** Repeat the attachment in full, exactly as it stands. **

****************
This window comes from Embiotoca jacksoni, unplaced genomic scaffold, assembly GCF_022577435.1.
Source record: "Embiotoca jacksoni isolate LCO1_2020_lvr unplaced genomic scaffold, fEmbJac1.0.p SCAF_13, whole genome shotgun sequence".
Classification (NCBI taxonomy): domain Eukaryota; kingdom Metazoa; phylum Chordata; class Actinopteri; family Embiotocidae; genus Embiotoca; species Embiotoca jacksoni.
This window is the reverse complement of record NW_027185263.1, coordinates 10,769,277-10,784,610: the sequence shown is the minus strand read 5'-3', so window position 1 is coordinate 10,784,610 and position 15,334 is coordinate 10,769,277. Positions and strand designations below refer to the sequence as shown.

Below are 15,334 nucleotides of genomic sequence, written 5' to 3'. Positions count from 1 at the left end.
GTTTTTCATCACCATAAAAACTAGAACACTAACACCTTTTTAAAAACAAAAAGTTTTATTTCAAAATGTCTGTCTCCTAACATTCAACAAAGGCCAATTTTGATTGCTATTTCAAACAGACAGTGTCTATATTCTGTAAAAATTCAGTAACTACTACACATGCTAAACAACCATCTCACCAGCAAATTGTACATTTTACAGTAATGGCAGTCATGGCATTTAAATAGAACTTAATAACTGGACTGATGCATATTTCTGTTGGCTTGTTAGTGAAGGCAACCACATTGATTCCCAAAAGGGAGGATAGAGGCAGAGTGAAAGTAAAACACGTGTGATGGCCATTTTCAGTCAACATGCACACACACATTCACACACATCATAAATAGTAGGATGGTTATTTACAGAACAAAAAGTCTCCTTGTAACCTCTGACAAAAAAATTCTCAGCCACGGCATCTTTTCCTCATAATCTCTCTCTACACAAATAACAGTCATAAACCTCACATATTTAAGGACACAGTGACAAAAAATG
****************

This window comes from Embiotoca jacksoni, unplaced genomic scaffold, assembly GCF_022577435.1.
Source record: "Embiotoca jacksoni isolate LCO1_2020_lvr unplaced genomic scaffold, fEmbJac1.0.p SCAF_13, whole genome shotgun sequence".
Classification (NCBI taxonomy): domain Eukaryota; kingdom Metazoa; phylum Chordata; class Actinopteri; family Embiotocidae; genus Embiotoca; species Embiotoca jacksoni.
This window is the reverse complement of record NW_027185263.1, coordinates 10,769,277-10,784,610: the sequence shown is the minus strand read 5'-3', so window position 1 is coordinate 10,784,610 and position 15,334 is coordinate 10,769,277. Positions and strand designations below refer to the sequence as shown.

Below are 15,334 nucleotides of genomic sequence, written 5' to 3'. Positions count from 1 at the left end.
GTTTTTCATCACCATAAAAACTAGAACACTAACACCTTTTTAAAAACAAAAAGTTTTATTTCAAAATGTCTGTCTCCTAACATTCAACAAAGGCCAATTTTGATTGCTATTTCAAACAGACAGTGTCTATATTCTGTAAAAATTCAGTAACTACTACACATGCTAAACAACCATCTCACCAGCAAATTGTACATTTTACAGTAATGGCAGTCATGGCATTTAAATAGAACTTAATAACTGGACTGATGCATATTTCTGTTGGCTTGTTAGTGAAGGCAACCACATTGATTCCCAAAAGGGAGGATAGAGGCAGAGTGAAAGTAAAACACGTGTGATGGCCATTTTCAGTCAACATGCACACACACATTCACACACATCATAAATAGTAGGATGGTTATTTACAGAACAAAAAGTCTCCTTGTAACCTCTGACAAAAAAATTCTCAGCCACGGCATCTTTTCCTCATAATCTCTCTCTACACAAATAACAGTCATAAACCTCACATATTTAAGGACACAGTGACAAAAAATG